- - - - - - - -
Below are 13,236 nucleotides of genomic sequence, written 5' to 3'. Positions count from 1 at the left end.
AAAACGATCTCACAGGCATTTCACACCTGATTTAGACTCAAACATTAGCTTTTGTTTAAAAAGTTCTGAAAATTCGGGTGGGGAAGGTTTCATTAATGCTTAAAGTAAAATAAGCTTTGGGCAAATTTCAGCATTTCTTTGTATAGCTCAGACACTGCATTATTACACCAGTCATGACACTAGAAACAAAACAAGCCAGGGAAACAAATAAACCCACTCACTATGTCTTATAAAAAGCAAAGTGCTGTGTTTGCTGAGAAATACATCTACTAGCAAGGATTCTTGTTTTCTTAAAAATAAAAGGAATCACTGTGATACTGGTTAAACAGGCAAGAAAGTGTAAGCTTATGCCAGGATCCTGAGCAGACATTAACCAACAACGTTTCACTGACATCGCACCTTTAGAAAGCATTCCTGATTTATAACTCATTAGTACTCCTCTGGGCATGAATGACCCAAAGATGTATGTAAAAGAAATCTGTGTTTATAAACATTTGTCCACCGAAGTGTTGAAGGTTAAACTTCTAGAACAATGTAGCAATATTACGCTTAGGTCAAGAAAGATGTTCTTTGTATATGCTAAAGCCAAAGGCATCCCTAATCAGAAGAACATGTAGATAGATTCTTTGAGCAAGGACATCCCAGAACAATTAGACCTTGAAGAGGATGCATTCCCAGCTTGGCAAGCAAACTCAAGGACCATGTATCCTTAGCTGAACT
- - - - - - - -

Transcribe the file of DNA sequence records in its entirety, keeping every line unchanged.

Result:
Below are 13,236 nucleotides of genomic sequence, written 5' to 3'. Positions count from 1 at the left end.
AAAACGATCTCACAGGCATTTCACACCTGATTTAGACTCAAACATTAGCTTTTGTTTAAAAAGTTCTGAAAATTCGGGTGGGGAAGGTTTCATTAATGCTTAAAGTAAAATAAGCTTTGGGCAAATTTCAGCATTTCTTTGTATAGCTCAGACACTGCATTATTACACCAGTCATGACACTAGAAACAAAACAAGCCAGGGAAACAAATAAACCCACTCACTATGTCTTATAAAAAGCAAAGTGCTGTGTTTGCTGAGAAATACATCTACTAGCAAGGATTCTTGTTTTCTTAAAAATAAAAGGAATCACTGTGATACTGGTTAAACAGGCAAGAAAGTGTAAGCTTATGCCAGGATCCTGAGCAGACATTAACCAACAACGTTTCACTGACATCGCACCTTTAGAAAGCATTCCTGATTTATAACTCATTAGTACTCCTCTGGGCATGAATGACCCAAAGATGTATGTAAAAGAAATCTGTGTTTATAAACATTTGTCCACCGAAGTGTTGAAGGTTAAACTTCTAGAACAATGTAGCAATATTACGCTTAGGTCAAGAAAGATGTTCTTTGTATATGCTAAAGCCAAAGGCATCCCTAATCAGAAGAACATGTAGATAGATTCTTTGAGCAAGGACATCCCAGAACAATTAGACCTTGAAGAGGATGCATTCCCAGCTTGGCAAGCAAACTCAAGGACCATGTATCCTTAGCTGAACT